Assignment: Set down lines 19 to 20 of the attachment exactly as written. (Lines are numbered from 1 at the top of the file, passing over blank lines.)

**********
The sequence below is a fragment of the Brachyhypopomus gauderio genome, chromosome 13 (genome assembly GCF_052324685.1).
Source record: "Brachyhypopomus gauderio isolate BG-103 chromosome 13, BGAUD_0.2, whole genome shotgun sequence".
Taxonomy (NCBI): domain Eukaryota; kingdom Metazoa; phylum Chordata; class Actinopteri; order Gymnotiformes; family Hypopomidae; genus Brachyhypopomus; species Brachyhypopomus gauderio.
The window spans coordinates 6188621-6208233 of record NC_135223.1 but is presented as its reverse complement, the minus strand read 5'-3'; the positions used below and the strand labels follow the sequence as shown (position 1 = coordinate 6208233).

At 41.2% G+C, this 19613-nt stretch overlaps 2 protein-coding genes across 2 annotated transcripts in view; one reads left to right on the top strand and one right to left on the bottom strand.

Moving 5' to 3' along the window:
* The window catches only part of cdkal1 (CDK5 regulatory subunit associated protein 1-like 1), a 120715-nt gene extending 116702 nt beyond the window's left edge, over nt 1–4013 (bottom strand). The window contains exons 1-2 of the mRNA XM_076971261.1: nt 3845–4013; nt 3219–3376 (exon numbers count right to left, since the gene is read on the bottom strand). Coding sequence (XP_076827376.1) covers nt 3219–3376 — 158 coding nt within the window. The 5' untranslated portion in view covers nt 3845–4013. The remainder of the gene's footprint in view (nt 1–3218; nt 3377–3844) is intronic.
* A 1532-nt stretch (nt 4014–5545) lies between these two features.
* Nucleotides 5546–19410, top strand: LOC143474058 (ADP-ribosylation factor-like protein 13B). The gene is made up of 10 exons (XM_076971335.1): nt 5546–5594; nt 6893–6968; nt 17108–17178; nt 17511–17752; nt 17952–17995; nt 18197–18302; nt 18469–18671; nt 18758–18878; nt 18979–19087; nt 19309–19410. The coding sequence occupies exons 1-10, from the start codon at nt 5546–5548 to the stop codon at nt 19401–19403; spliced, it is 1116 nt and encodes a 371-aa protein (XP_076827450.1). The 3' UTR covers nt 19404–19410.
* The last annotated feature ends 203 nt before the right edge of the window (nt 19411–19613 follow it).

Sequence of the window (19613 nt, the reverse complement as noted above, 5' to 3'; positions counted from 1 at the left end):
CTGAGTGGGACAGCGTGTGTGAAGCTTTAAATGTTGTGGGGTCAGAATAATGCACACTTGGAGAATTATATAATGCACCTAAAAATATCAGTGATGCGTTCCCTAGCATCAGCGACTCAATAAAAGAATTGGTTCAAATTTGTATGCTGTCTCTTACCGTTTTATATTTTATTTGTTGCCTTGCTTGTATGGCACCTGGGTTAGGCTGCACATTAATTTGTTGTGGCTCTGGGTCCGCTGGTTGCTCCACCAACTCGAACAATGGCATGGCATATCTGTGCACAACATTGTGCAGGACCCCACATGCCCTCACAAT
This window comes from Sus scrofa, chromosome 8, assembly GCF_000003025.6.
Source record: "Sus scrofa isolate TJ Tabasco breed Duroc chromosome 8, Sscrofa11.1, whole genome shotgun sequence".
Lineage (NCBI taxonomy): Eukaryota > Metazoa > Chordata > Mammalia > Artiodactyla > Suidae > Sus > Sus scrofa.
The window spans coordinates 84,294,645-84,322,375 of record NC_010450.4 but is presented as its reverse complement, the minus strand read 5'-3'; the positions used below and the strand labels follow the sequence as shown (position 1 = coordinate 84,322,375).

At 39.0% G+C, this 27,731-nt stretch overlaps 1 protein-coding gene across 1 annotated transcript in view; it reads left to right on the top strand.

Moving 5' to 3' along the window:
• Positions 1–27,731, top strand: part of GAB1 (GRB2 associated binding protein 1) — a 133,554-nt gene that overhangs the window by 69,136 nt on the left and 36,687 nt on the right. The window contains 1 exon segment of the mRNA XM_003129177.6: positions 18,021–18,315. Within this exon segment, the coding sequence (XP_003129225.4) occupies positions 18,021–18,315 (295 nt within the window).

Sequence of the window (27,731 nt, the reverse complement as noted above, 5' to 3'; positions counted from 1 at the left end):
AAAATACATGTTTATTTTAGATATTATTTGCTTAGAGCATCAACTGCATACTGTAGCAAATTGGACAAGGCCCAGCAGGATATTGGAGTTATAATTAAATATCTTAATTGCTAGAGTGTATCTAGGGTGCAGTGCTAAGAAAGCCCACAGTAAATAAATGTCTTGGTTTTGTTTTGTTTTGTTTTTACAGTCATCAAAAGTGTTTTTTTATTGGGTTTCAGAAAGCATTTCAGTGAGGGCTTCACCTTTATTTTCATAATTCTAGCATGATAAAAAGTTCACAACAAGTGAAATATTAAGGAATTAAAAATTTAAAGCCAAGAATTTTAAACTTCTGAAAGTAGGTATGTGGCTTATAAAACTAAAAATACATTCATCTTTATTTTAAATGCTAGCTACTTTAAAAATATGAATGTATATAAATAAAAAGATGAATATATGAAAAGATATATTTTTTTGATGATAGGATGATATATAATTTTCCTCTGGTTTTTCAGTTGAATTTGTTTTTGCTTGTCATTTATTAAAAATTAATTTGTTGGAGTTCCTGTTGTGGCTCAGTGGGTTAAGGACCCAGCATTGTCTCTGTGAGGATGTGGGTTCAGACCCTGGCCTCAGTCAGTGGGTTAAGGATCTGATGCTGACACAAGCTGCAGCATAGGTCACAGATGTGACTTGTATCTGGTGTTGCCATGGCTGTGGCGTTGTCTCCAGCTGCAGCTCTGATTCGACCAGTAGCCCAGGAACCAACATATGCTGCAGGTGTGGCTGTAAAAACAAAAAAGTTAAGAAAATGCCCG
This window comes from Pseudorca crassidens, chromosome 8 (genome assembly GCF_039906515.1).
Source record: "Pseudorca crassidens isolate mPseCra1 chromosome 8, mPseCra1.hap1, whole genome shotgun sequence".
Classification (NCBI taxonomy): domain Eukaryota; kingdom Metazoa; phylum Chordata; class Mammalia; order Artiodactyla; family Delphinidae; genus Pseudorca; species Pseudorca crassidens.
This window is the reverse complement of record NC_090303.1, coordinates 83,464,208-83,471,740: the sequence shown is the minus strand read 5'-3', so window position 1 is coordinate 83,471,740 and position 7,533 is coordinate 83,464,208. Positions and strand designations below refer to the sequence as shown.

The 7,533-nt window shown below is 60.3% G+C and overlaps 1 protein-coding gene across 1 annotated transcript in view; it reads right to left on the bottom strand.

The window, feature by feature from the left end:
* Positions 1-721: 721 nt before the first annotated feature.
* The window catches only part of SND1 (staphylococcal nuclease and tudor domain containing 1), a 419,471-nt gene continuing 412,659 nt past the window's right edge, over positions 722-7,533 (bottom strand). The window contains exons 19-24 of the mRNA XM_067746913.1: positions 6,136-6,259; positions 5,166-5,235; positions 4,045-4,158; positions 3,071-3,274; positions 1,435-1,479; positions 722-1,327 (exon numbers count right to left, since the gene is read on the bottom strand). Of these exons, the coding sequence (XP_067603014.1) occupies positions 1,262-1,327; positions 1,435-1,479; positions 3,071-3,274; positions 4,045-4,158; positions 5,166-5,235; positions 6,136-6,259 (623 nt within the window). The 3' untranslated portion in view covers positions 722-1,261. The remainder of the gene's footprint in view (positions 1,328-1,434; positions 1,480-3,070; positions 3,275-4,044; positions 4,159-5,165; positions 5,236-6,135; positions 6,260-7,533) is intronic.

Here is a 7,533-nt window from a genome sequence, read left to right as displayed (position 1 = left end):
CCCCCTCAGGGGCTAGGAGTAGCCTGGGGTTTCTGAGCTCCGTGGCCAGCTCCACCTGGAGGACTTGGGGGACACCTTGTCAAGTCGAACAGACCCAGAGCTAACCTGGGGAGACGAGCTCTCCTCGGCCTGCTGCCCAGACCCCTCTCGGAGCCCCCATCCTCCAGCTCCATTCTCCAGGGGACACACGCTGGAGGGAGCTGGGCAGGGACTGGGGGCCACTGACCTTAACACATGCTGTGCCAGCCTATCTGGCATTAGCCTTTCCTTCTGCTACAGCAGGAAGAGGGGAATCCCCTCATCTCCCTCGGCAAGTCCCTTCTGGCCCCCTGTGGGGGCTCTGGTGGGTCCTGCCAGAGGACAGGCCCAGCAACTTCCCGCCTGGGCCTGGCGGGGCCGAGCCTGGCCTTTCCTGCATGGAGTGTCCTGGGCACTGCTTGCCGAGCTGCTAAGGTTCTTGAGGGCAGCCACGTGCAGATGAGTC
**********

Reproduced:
• Positions 1–27,731, top strand: part of GAB1 (GRB2 associated binding protein 1) — a 133,554-nt gene that overhangs the window by 69,136 nt on the left and 36,687 nt on the right. The window contains 1 exon segment of the mRNA XM_003129177.6: positions 18,021–18,315. Within this exon segment, the coding sequence (XP_003129225.4) occupies positions 18,021–18,315 (295 nt within the window).

Sequence of the window (27,731 nt, the reverse complement as noted above, 5' to 3'; positions counted from 1 at the left end):